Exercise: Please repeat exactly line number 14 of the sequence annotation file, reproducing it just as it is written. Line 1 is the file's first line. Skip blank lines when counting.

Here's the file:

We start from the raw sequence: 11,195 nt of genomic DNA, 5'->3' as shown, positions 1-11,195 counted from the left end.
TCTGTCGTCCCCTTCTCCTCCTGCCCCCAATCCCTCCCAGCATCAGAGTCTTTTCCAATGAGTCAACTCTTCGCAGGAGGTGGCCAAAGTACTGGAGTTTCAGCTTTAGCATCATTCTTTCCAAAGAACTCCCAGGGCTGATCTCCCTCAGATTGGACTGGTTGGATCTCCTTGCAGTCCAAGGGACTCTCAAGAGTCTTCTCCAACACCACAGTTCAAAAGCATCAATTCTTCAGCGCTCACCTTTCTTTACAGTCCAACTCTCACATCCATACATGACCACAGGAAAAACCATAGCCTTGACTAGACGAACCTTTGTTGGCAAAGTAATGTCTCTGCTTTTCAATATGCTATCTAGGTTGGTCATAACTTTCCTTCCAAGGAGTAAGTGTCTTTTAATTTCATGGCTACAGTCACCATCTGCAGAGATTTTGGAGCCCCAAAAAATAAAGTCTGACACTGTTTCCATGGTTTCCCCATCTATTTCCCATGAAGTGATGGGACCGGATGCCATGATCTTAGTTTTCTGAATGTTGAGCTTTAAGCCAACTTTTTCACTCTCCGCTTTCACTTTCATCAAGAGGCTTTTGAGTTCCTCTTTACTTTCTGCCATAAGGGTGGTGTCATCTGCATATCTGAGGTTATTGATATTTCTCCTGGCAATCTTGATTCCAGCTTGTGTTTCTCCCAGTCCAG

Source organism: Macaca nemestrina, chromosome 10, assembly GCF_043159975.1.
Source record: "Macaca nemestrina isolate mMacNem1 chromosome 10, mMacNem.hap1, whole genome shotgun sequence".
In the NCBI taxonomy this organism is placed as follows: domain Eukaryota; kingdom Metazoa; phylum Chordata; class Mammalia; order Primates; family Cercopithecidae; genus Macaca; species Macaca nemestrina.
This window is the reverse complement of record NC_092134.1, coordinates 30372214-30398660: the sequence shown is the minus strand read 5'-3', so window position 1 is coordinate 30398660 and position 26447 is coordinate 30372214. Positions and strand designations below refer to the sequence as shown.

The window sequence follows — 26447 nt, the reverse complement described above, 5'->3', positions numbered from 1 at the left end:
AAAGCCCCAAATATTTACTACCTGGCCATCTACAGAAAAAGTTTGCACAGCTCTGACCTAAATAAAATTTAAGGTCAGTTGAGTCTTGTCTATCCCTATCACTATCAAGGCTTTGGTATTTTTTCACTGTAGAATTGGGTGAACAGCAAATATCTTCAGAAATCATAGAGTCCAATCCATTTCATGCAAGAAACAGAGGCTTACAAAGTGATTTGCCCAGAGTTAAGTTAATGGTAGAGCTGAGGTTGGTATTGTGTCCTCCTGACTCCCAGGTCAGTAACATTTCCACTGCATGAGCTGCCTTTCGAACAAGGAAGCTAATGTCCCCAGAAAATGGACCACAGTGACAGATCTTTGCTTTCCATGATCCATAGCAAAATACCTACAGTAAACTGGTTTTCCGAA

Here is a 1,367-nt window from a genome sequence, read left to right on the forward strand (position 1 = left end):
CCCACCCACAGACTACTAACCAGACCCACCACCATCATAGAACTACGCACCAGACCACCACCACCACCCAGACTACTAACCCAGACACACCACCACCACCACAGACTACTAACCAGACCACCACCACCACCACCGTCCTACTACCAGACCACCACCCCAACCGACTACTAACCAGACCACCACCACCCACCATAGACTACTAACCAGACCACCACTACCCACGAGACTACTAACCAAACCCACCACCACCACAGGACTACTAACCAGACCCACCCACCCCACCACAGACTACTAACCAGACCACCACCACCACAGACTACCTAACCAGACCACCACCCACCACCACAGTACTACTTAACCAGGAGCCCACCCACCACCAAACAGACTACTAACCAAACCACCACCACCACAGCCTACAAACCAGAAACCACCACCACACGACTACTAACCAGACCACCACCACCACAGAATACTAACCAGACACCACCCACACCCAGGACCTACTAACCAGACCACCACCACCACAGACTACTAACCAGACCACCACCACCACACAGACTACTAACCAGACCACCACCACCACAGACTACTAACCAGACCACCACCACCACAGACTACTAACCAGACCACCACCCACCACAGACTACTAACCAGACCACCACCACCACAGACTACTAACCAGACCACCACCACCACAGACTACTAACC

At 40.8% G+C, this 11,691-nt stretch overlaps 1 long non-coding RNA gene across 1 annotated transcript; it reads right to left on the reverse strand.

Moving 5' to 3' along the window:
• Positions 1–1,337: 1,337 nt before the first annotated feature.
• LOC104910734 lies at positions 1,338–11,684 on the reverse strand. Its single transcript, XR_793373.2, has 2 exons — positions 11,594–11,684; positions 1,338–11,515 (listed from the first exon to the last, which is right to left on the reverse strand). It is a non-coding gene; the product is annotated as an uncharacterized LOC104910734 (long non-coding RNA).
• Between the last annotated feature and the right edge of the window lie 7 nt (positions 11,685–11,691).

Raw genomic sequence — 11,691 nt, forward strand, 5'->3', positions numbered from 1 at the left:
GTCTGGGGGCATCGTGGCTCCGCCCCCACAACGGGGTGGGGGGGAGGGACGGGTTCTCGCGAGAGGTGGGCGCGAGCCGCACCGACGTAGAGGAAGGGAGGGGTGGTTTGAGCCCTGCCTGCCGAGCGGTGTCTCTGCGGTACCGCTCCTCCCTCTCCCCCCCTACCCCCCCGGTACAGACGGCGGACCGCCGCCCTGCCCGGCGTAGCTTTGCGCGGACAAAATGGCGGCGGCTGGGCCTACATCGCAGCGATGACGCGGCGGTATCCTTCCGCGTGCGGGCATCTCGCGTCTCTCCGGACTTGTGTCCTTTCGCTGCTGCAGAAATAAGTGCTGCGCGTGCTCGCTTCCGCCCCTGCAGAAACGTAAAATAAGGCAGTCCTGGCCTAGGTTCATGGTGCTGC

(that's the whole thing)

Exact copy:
• LOC104910734 lies at positions 1,338–11,684 on the reverse strand. Its single transcript, XR_793373.2, has 2 exons — positions 11,594–11,684; positions 1,338–11,515 (listed from the first exon to the last, which is right to left on the reverse strand). It is a non-coding gene; the product is annotated as an uncharacterized LOC104910734 (long non-coding RNA).